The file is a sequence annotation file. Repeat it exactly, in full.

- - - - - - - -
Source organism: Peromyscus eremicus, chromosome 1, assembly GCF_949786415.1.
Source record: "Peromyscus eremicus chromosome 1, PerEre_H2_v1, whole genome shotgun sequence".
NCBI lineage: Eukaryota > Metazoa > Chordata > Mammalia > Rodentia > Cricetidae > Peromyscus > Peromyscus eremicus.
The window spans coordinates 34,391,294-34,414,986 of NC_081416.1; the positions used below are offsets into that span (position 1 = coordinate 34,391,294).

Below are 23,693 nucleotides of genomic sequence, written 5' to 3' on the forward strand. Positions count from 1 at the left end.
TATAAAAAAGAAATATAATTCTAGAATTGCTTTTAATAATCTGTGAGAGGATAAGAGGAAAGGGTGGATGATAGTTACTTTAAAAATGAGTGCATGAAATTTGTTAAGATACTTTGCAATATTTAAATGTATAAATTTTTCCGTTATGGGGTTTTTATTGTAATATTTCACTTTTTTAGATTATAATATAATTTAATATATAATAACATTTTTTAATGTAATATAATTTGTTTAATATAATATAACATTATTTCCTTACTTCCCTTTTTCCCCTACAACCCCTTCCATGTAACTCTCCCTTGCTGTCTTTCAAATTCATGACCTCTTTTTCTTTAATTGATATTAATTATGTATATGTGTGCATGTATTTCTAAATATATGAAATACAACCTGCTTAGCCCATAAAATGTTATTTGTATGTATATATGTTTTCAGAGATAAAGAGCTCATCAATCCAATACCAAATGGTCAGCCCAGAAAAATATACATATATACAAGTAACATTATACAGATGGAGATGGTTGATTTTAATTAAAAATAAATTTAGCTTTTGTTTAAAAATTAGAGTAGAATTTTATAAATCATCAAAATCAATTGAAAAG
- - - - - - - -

Source organism: Peromyscus eremicus, chromosome 1, assembly GCF_949786415.1.
Source record: "Peromyscus eremicus chromosome 1, PerEre_H2_v1, whole genome shotgun sequence".
NCBI lineage: Eukaryota > Metazoa > Chordata > Mammalia > Rodentia > Cricetidae > Peromyscus > Peromyscus eremicus.
The window spans coordinates 34,391,294-34,414,986 of NC_081416.1; the positions used below are offsets into that span (position 1 = coordinate 34,391,294).

Below are 23,693 nucleotides of genomic sequence, written 5' to 3' on the forward strand. Positions count from 1 at the left end.
TATAAAAAAGAAATATAATTCTAGAATTGCTTTTAATAATCTGTGAGAGGATAAGAGGAAAGGGTGGATGATAGTTACTTTAAAAATGAGTGCATGAAATTTGTTAAGATACTTTGCAATATTTAAATGTATAAATTTTTCCGTTATGGGGTTTTTATTGTAATATTTCACTTTTTTAGATTATAATATAATTTAATATATAATAACATTTTTTAATGTAATATAATTTGTTTAATATAATATAACATTATTTCCTTACTTCCCTTTTTCCCCTACAACCCCTTCCATGTAACTCTCCCTTGCTGTCTTTCAAATTCATGACCTCTTTTTCTTTAATTGATATTAATTATGTATATGTGTGCATGTATTTCTAAATATATGAAATACAACCTGCTTAGCCCATAAAATGTTATTTGTATGTATATATGTTTTCAGAGATAAAGAGCTCATCAATCCAATACCAAATGGTCAGCCCAGAAAAATATACATATATACAAGTAACATTATACAGATGGAGATGGTTGATTTTAATTAAAAATAAATTTAGCTTTTGTTTAAAAATTAGAGTAGAATTTTATAAATCATCAAAATCAATTGAAAAG